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UFA Default Risk Index Summer 2023

UFA Default Risk Index: On a Knife Edge

Summer 2023

The UFA Default Risk Index for the third quarter of 2023 is 143, eighteen points above last quarter's revised level of 125 in our baseline scenario. Under current economic conditions, investors and lenders should expect defaults on loans currently being originated to be 43% higher than the average of similar loans originated in the 1990s, due solely to the local and national economic environment. That’s a key finding of the latest UFA Mortgage Report by University Financial Associates of Ann Arbor, Michigan.

“The Federal Reserve is walking along a knife edge, performing a risky balancing act. A misstep to one side will drop the economy into recession, on the other side into uncontrolled inflation. So far, the Fed has been masterful. A favorable core inflation reading for June produced euphoria on Wall Street, which may not be sustainable in the months ahead. Our models continue to predict more serious consequences for housing and mortgage markets. This does not mean that a soft landing is not possible; only that the model, which is based on historical experience, still thinks the soft landing scenario is less likely,” said Dennis Capozza, who is Professor Emeritus of Finance in the Ross School of Business at the University of Michigan, and a founding principal of UFA. “Nevertheless, there are reasons to believe that housing and mortgage markets will not be as severely impacted as in some prior downturns even if a soft landing is not realized. Housing remains in short supply in many regions, and there are few signs of overbuilding. Many homeowners have very low rate mortgages whose low monthly payments discourage default and reduce financial stresses. Finally, house prices have risen sharply in the past couple years, providing earlier buyers with a large equity cushion that will encourage financially stressed owners to sell rather than default on a mortgage.”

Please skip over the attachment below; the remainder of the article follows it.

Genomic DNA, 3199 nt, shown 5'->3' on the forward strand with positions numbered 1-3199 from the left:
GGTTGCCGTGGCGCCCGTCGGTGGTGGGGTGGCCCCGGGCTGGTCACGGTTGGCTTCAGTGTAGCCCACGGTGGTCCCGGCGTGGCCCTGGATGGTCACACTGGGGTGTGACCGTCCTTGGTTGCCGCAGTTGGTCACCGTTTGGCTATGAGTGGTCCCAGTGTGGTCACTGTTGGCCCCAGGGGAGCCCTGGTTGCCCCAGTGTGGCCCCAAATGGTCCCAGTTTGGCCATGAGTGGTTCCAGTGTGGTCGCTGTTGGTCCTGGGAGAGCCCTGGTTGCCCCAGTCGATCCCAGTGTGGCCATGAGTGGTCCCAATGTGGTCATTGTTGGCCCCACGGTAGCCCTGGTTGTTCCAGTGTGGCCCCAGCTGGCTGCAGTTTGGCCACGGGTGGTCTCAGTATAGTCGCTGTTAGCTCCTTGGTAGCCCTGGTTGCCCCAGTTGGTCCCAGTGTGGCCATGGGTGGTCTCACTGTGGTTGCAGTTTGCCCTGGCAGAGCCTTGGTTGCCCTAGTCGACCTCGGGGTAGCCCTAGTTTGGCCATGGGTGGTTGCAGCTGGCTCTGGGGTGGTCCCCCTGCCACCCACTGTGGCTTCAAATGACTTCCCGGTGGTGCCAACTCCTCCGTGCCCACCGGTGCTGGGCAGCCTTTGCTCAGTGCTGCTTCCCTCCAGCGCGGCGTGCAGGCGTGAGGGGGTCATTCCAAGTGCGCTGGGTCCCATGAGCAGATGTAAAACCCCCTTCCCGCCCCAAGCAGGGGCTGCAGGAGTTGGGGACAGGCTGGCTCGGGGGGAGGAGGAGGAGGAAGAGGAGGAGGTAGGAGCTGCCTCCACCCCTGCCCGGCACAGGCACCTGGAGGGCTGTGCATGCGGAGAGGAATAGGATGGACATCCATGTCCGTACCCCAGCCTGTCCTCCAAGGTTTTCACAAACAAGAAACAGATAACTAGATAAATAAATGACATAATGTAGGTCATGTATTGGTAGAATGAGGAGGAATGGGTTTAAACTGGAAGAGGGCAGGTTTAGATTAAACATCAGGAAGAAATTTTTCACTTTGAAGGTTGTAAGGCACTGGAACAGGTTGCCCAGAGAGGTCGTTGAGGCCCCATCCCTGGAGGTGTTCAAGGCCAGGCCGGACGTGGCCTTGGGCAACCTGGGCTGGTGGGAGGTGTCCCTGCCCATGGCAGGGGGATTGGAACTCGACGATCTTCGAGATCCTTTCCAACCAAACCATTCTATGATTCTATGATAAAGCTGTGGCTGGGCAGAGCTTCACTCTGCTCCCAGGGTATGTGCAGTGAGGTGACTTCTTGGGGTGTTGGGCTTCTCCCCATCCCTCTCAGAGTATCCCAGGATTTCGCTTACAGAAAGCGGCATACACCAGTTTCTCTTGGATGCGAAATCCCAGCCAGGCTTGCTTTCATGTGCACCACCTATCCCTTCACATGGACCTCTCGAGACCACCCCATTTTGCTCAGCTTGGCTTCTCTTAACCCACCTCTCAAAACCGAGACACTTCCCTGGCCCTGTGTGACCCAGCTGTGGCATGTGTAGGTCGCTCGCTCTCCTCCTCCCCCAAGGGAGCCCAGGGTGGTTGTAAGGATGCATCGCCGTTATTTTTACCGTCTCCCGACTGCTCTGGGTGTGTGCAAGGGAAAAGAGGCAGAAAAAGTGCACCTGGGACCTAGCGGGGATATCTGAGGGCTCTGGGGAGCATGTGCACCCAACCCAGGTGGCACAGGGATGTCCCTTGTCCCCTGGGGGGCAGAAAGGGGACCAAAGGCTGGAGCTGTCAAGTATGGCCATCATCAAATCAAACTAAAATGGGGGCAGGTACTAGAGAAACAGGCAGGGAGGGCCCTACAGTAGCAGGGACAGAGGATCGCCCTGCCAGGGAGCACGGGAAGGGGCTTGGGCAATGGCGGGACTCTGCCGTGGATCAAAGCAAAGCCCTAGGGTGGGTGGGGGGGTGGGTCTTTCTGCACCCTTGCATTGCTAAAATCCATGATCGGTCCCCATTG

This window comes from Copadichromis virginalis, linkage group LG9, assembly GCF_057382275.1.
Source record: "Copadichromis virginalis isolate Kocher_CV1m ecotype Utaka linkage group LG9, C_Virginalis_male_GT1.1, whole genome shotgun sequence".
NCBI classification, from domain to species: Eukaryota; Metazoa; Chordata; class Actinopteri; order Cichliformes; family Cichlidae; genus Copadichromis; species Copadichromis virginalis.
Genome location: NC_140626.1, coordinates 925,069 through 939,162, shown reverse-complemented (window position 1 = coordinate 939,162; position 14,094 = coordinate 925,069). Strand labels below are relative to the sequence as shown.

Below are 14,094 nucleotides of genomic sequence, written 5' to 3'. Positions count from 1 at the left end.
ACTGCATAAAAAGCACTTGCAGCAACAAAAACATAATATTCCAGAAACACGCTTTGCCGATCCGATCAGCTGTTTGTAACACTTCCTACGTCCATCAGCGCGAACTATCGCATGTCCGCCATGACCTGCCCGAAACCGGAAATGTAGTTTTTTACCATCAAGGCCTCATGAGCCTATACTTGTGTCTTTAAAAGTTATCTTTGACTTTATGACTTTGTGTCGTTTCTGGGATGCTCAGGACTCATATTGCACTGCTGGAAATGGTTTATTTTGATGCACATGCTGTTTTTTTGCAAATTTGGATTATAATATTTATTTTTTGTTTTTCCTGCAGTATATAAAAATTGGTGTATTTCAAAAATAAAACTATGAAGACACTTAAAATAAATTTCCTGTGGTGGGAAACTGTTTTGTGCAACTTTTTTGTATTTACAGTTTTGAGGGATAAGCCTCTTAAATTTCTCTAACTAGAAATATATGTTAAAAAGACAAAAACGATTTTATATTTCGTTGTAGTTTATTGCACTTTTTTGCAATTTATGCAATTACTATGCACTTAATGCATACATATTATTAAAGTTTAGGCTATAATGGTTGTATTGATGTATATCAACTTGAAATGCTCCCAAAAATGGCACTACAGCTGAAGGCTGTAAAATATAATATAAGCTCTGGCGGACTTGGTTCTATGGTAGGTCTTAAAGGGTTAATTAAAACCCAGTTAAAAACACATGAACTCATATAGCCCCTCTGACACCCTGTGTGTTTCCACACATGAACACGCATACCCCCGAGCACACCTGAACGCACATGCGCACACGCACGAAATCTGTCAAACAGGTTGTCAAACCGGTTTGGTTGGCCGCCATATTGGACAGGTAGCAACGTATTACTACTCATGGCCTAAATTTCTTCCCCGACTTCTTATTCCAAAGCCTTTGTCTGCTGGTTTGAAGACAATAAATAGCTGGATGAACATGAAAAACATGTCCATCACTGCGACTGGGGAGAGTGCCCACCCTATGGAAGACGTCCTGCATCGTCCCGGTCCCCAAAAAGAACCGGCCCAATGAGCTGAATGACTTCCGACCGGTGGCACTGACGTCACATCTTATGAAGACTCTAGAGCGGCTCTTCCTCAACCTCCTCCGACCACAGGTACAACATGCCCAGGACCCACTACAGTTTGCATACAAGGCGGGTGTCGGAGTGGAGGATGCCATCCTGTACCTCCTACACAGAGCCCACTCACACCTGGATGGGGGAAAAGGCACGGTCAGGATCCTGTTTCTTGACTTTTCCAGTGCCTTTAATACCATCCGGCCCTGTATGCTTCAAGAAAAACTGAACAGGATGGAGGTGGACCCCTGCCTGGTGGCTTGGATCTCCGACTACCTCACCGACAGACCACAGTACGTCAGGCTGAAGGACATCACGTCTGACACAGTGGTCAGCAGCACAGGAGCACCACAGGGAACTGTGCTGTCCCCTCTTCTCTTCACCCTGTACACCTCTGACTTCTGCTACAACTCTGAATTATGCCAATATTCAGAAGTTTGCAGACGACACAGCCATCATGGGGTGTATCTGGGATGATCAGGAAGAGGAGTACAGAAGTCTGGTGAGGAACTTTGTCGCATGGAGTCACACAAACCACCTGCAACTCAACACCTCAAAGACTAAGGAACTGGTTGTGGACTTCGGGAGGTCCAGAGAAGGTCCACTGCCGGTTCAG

The UFA Default Risk Index measures the risk of default on newly originated mortgages. UFA’s analysis is based on a ‘constant-quality’ loan, that is, a loan with the same borrower, loan and collateral characteristics. The index reflects only the changes in current and expected future economic conditions, which are less favorable currently than in prior years.

Each quarter UFA evaluates economic conditions in the United States and assesses how these conditions will impact expected future defaults, prepayments, loss recoveries and loan values for nonprime loans. A number of factors affect the expected defaults on a constant-quality loan. Most important are worsening economic conditions. A recession causes an erosion of both borrower and collateral performance. Borrowers are more likely to be subjected to a financial shock such as unemployment, and if shocked, will be less able to withstand the shock. Fed easing of interest rates has the opposite effect.

UFA’s pioneering mortgage analysis has successfully predicted problems in the mortgage market well in advance including the increased defaults in Southern California in the mid-90s and the recent national mortgage crisis. Its predictions are based on an extensive analysis of local economic conditions in each state and the relationship of those conditions to loan performance. The historical record of millions of mortgage loans is studied each quarter to assess the vulnerability of each state to loan losses and prepayments. The detailed analysis of each state – including best and worst places to lend – is available in the UFA Mortgage Report, published on a quarterly basis.